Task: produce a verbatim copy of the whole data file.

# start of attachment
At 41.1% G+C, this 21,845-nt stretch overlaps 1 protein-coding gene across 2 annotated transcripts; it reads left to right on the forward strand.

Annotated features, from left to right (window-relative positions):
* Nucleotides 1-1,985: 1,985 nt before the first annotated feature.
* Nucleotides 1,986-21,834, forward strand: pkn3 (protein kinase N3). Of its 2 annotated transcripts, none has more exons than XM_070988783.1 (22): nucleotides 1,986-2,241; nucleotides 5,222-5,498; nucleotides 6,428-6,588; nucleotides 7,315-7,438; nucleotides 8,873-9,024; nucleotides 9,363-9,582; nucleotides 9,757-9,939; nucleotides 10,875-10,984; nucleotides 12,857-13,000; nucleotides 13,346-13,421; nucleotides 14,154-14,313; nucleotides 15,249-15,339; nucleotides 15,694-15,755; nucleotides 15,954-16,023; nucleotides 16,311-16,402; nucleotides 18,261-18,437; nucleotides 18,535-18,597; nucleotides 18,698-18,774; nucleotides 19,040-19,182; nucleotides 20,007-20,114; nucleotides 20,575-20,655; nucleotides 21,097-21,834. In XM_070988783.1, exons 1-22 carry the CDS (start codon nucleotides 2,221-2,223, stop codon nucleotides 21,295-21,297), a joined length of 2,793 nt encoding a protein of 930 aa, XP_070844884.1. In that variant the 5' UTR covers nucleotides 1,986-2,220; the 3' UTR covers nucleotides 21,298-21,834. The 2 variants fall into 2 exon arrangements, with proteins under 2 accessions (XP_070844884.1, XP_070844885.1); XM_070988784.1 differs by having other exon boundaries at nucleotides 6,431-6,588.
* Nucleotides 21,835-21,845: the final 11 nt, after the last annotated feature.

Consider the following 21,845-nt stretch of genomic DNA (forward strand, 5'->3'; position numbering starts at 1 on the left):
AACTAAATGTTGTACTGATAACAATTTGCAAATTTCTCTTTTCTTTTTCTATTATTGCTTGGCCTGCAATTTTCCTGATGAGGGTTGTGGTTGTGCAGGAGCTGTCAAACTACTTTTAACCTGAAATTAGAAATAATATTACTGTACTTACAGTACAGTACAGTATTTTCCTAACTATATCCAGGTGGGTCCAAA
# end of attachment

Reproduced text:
At 41.1% G+C, this 21,845-nt stretch overlaps 1 protein-coding gene across 2 annotated transcripts; it reads left to right on the forward strand.

Annotated features, from left to right (window-relative positions):
* Nucleotides 1-1,985: 1,985 nt before the first annotated feature.
* Nucleotides 1,986-21,834, forward strand: pkn3 (protein kinase N3). Of its 2 annotated transcripts, none has more exons than XM_070988783.1 (22): nucleotides 1,986-2,241; nucleotides 5,222-5,498; nucleotides 6,428-6,588; nucleotides 7,315-7,438; nucleotides 8,873-9,024; nucleotides 9,363-9,582; nucleotides 9,757-9,939; nucleotides 10,875-10,984; nucleotides 12,857-13,000; nucleotides 13,346-13,421; nucleotides 14,154-14,313; nucleotides 15,249-15,339; nucleotides 15,694-15,755; nucleotides 15,954-16,023; nucleotides 16,311-16,402; nucleotides 18,261-18,437; nucleotides 18,535-18,597; nucleotides 18,698-18,774; nucleotides 19,040-19,182; nucleotides 20,007-20,114; nucleotides 20,575-20,655; nucleotides 21,097-21,834. In XM_070988783.1, exons 1-22 carry the CDS (start codon nucleotides 2,221-2,223, stop codon nucleotides 21,295-21,297), a joined length of 2,793 nt encoding a protein of 930 aa, XP_070844884.1. In that variant the 5' UTR covers nucleotides 1,986-2,220; the 3' UTR covers nucleotides 21,298-21,834. The 2 variants fall into 2 exon arrangements, with proteins under 2 accessions (XP_070844884.1, XP_070844885.1); XM_070988784.1 differs by having other exon boundaries at nucleotides 6,431-6,588.
* Nucleotides 21,835-21,845: the final 11 nt, after the last annotated feature.

Consider the following 21,845-nt stretch of genomic DNA (forward strand, 5'->3'; position numbering starts at 1 on the left):
AACTAAATGTTGTACTGATAACAATTTGCAAATTTCTCTTTTCTTTTTCTATTATTGCTTGGCCTGCAATTTTCCTGATGAGGGTTGTGGTTGTGCAGGAGCTGTCAAACTACTTTTAACCTGAAATTAGAAATAATATTACTGTACTTACAGTACAGTACAGTATTTTCCTAACTATATCCAGGTGGGTCCAAA